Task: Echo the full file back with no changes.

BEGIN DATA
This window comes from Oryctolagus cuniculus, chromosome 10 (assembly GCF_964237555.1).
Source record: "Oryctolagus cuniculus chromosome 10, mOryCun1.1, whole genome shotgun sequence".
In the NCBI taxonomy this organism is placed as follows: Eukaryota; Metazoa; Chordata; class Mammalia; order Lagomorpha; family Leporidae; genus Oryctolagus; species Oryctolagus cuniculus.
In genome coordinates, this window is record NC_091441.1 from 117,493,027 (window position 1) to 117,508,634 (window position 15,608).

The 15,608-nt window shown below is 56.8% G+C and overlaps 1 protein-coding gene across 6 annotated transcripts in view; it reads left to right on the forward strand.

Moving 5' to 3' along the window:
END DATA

This window comes from Oryctolagus cuniculus, chromosome 10 (assembly GCF_964237555.1).
Source record: "Oryctolagus cuniculus chromosome 10, mOryCun1.1, whole genome shotgun sequence".
In the NCBI taxonomy this organism is placed as follows: Eukaryota; Metazoa; Chordata; class Mammalia; order Lagomorpha; family Leporidae; genus Oryctolagus; species Oryctolagus cuniculus.
In genome coordinates, this window is record NC_091441.1 from 117,493,027 (window position 1) to 117,508,634 (window position 15,608).

The 15,608-nt window shown below is 56.8% G+C and overlaps 1 protein-coding gene across 6 annotated transcripts in view; it reads left to right on the forward strand.

Moving 5' to 3' along the window: